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Lawmakers Unveil Maryland Cannabis Industry Regulation Bill

Lawmakers Unveil Maryland Cannabis Industry Regulation Bill

State lawmakers in Maryland last week introduced a bill to regulate the state’s adult-use cannabis industry, three months after voters approved a referendum to legalize recreational marijuana in the November midterm election. The 88-page bill, SB0516, was introduced in the Maryland House of Delegates and the state Senate on Friday.

Under the referendum passed in November, legal sales of recreational marijuana are slated to begin by July 1. Under the legislation unveiled last week, more than 400 licenses to cultivate, process and retail recreational marijuana could be issued by the state. Delegate C.T. Wilson, the House sponsor of the bill and chairman of the House Economic Matters Committee, said that a primary goal of the legislation is to create an equitable regulated cannabis in Maryland.

“My argument has been from the beginning that it’s not worth doing if there’s no equity in the marketplace,” Wilson told his fellow members of the Legislative Black Caucus of Maryland.

The legislation includes provisions to regulate cannabis businesses and sets a 6% tax on recreational marijuana purchases. The bill establishes different classes of licenses based on the business size, including standard licenses for businesses producing or retailing large amounts of cannabis for Maryland’s adult-use cannabis market. The legislation includes provisions for standard licenses for up to 300 cannabis dispensaries, 100 processors and 75 cultivators. 

The bill also includes 400 micro licenses for small businesses, including 200 dispensaries, 100 growers and 100 processors. Additionally, up to 50 licenses for on-site cannabis consumption lounges are authorized by the proposed legislation.

Maryland Cannabis Bill Focuses on Equity

Senate President Bill Ferguson said lawmakers hope the bill will successfully establish an equitable cannabis industry, acknowledging that the goal has largely been an elusive one for other states that have regulated cannabis commerce.

“I feel very good about the bill. I think it has a chance to be a national model,” said Ferguson.

“It’s a complex topic; there are a lot of different pieces,” he added. “No state has gotten it right, and so what I do believe we’ve done effectively here is put us on the path to, one, protect public health and having a regulated marketplace, where we have a real regulatory framework to ensure that the product that is being sold on the street is safe, and, two, open up and expand the marketplace in an equitable way.”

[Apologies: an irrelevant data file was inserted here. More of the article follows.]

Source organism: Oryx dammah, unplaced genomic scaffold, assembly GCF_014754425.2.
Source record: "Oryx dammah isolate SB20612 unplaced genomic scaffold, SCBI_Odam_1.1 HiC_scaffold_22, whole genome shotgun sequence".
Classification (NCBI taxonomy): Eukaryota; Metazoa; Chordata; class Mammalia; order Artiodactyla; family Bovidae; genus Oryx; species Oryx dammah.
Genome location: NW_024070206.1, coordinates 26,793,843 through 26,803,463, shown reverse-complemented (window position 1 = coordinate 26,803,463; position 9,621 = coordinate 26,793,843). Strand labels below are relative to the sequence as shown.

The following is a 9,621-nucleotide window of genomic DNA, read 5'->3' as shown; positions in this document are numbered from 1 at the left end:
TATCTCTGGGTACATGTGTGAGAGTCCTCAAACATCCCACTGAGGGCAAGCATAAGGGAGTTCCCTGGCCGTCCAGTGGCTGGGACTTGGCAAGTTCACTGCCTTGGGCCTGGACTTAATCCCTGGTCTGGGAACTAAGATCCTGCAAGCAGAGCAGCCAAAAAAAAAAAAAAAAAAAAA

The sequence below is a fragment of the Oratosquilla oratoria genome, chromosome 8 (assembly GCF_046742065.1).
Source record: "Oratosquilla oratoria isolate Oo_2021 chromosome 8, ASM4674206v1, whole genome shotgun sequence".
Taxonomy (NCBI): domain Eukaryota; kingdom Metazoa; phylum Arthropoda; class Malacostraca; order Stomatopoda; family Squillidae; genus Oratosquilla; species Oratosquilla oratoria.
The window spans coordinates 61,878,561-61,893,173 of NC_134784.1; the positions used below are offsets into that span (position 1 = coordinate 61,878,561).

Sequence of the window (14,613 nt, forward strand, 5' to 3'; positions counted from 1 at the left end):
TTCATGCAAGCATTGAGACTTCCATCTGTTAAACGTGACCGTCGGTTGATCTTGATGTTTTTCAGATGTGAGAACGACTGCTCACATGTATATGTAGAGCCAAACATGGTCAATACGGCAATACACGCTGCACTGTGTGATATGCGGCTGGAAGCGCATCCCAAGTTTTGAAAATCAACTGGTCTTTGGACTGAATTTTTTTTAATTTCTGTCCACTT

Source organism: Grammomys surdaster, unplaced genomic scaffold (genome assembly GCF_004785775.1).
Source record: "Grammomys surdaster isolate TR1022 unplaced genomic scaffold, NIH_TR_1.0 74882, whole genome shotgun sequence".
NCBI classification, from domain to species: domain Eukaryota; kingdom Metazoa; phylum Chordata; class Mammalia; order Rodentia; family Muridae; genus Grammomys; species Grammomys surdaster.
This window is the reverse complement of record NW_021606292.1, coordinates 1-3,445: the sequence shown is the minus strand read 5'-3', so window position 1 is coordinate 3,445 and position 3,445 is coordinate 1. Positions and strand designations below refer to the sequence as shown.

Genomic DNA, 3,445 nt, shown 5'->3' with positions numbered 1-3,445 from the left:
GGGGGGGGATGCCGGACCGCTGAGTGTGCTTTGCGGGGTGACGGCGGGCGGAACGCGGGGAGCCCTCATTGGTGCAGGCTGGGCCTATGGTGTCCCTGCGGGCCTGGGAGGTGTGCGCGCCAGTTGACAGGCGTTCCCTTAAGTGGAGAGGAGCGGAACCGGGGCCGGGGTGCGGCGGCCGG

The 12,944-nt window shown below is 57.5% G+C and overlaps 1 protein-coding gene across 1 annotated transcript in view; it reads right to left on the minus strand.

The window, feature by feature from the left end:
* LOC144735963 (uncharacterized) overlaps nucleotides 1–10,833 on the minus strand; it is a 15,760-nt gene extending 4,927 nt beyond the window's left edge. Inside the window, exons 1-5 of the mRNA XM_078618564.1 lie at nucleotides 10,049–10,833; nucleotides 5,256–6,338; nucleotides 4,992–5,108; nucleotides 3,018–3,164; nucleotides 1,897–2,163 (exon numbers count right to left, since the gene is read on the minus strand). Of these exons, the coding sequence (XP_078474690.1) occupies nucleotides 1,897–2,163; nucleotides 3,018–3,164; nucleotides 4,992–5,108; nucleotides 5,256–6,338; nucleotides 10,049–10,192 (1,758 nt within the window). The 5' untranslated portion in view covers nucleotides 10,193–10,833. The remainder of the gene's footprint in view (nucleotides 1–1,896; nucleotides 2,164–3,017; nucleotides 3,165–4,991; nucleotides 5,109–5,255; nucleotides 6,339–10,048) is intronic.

The bill tasks the state Alcohol and Tobacco Commission with regulating Maryland’s adult-use cannabis industry and renames the agency the Alcohol, Tobacco and Cannabis Commission. An Office of Social Equity will be created in the cannabis division to promote participation by “people from communities that have previously been disproportionately harmed by the war on drugs in order to positively impact those communities.” 

The bill also allows the state’s existing medical marijuana businesses to pay a fee to convert their licenses to allow them to produce and sell adult-use cannabis. Although critics argue that the plan contradicts the goals of creating a diverse and inclusive industry, lawmakers said it is necessary to ensure the regulated cannabis market launches as scheduled.

“We knew Maryland needed to modernize its cannabis policies, and we knew we had to get it right,” House Speaker Adrienne A. Jones said in a statement. “Part of getting [it] right meant making the new industry equitable while meeting that July 1 deadline.”

To help promote equity in the cannabis industry and ownership by those negatively affected by marijuana prohibition, the first licenses awarded will be reserved for social equity applicants. To qualify, an applicant must have lived in a “disproportionately impacted area” for five of the last 10 years or have attended a public school in such an area.

Delegate Jason Buckel, the Republican minority leader in the House, said that GOP lawmakers will review the legislation, including an assessment to determine if the social equity provisions of the bill are fair and legal.

”We’re certainly not opposed to efforts to get small- and minority- and women-owned businesses up and running in the industry,” said Buckel, who represents a district in western Maryland. “We want everyone to have the same fair chance to be part of something that’s now legal, but you’ve got to do it in the right way.”

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